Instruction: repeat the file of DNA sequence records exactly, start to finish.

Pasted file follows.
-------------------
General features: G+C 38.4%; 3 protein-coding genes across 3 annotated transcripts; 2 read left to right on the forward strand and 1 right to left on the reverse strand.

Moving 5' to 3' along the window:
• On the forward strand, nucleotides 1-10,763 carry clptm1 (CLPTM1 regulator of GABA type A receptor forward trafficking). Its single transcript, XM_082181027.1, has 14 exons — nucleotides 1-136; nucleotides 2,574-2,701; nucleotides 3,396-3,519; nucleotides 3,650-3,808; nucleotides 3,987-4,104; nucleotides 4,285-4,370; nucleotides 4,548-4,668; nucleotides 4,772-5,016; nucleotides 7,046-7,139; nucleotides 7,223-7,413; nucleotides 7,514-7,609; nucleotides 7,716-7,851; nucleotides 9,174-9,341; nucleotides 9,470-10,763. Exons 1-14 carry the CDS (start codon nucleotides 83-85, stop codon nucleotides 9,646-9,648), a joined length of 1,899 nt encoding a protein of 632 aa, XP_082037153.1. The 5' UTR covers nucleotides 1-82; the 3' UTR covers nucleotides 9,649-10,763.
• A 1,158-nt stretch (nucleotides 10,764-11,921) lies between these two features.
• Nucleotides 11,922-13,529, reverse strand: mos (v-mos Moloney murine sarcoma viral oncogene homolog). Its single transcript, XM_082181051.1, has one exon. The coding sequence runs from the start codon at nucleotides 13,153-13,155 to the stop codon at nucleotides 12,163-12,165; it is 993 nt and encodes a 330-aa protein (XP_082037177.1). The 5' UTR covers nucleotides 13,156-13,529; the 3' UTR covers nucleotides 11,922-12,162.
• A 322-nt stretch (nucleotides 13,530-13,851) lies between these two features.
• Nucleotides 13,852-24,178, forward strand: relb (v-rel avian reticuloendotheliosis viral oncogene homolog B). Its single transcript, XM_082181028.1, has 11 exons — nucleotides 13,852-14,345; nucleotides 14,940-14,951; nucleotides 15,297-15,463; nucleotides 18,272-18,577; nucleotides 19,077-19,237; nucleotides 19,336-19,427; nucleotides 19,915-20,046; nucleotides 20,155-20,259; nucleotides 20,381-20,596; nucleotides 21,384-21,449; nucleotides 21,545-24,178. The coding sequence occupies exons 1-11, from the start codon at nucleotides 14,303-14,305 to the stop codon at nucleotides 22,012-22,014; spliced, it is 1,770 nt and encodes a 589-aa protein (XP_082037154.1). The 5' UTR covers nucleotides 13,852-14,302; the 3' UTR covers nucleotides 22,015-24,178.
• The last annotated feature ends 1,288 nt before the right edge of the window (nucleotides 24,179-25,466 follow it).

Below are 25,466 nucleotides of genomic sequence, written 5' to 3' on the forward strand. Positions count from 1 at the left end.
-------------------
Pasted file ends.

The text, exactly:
General features: G+C 38.4%; 3 protein-coding genes across 3 annotated transcripts; 2 read left to right on the forward strand and 1 right to left on the reverse strand.

Moving 5' to 3' along the window:
• On the forward strand, nucleotides 1-10,763 carry clptm1 (CLPTM1 regulator of GABA type A receptor forward trafficking). Its single transcript, XM_082181027.1, has 14 exons — nucleotides 1-136; nucleotides 2,574-2,701; nucleotides 3,396-3,519; nucleotides 3,650-3,808; nucleotides 3,987-4,104; nucleotides 4,285-4,370; nucleotides 4,548-4,668; nucleotides 4,772-5,016; nucleotides 7,046-7,139; nucleotides 7,223-7,413; nucleotides 7,514-7,609; nucleotides 7,716-7,851; nucleotides 9,174-9,341; nucleotides 9,470-10,763. Exons 1-14 carry the CDS (start codon nucleotides 83-85, stop codon nucleotides 9,646-9,648), a joined length of 1,899 nt encoding a protein of 632 aa, XP_082037153.1. The 5' UTR covers nucleotides 1-82; the 3' UTR covers nucleotides 9,649-10,763.
• A 1,158-nt stretch (nucleotides 10,764-11,921) lies between these two features.
• Nucleotides 11,922-13,529, reverse strand: mos (v-mos Moloney murine sarcoma viral oncogene homolog). Its single transcript, XM_082181051.1, has one exon. The coding sequence runs from the start codon at nucleotides 13,153-13,155 to the stop codon at nucleotides 12,163-12,165; it is 993 nt and encodes a 330-aa protein (XP_082037177.1). The 5' UTR covers nucleotides 13,156-13,529; the 3' UTR covers nucleotides 11,922-12,162.
• A 322-nt stretch (nucleotides 13,530-13,851) lies between these two features.
• Nucleotides 13,852-24,178, forward strand: relb (v-rel avian reticuloendotheliosis viral oncogene homolog B). Its single transcript, XM_082181028.1, has 11 exons — nucleotides 13,852-14,345; nucleotides 14,940-14,951; nucleotides 15,297-15,463; nucleotides 18,272-18,577; nucleotides 19,077-19,237; nucleotides 19,336-19,427; nucleotides 19,915-20,046; nucleotides 20,155-20,259; nucleotides 20,381-20,596; nucleotides 21,384-21,449; nucleotides 21,545-24,178. The coding sequence occupies exons 1-11, from the start codon at nucleotides 14,303-14,305 to the stop codon at nucleotides 22,012-22,014; spliced, it is 1,770 nt and encodes a 589-aa protein (XP_082037154.1). The 5' UTR covers nucleotides 13,852-14,302; the 3' UTR covers nucleotides 22,015-24,178.
• The last annotated feature ends 1,288 nt before the right edge of the window (nucleotides 24,179-25,466 follow it).

Below are 25,466 nucleotides of genomic sequence, written 5' to 3' on the forward strand. Positions count from 1 at the left end.